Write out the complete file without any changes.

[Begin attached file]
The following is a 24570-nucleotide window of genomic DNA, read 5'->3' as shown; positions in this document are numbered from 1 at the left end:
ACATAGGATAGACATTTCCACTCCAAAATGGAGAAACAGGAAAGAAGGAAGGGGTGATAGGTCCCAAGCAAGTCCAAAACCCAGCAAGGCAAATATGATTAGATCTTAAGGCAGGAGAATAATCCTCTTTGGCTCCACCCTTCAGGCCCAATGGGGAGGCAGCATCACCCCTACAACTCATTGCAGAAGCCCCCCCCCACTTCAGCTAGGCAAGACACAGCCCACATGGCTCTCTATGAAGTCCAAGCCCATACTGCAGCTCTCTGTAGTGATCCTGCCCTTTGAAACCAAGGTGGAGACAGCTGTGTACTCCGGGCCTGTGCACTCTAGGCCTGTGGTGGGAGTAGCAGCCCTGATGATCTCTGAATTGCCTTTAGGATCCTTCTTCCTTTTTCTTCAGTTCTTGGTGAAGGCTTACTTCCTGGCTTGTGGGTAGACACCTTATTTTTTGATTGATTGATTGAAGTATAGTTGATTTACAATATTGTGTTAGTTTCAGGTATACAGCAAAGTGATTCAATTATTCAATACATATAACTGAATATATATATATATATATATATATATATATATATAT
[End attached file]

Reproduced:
The following is a 24570-nucleotide window of genomic DNA, read 5'->3' as shown; positions in this document are numbered from 1 at the left end:
ACATAGGATAGACATTTCCACTCCAAAATGGAGAAACAGGAAAGAAGGAAGGGGTGATAGGTCCCAAGCAAGTCCAAAACCCAGCAAGGCAAATATGATTAGATCTTAAGGCAGGAGAATAATCCTCTTTGGCTCCACCCTTCAGGCCCAATGGGGAGGCAGCATCACCCCTACAACTCATTGCAGAAGCCCCCCCCCACTTCAGCTAGGCAAGACACAGCCCACATGGCTCTCTATGAAGTCCAAGCCCATACTGCAGCTCTCTGTAGTGATCCTGCCCTTTGAAACCAAGGTGGAGACAGCTGTGTACTCCGGGCCTGTGCACTCTAGGCCTGTGGTGGGAGTAGCAGCCCTGATGATCTCTGAATTGCCTTTAGGATCCTTCTTCCTTTTTCTTCAGTTCTTGGTGAAGGCTTACTTCCTGGCTTGTGGGTAGACACCTTATTTTTTGATTGATTGATTGAAGTATAGTTGATTTACAATATTGTGTTAGTTTCAGGTATACAGCAAAGTGATTCAATTATTCAATACATATAACTGAATATATATATATATATATATATATATATATATATAT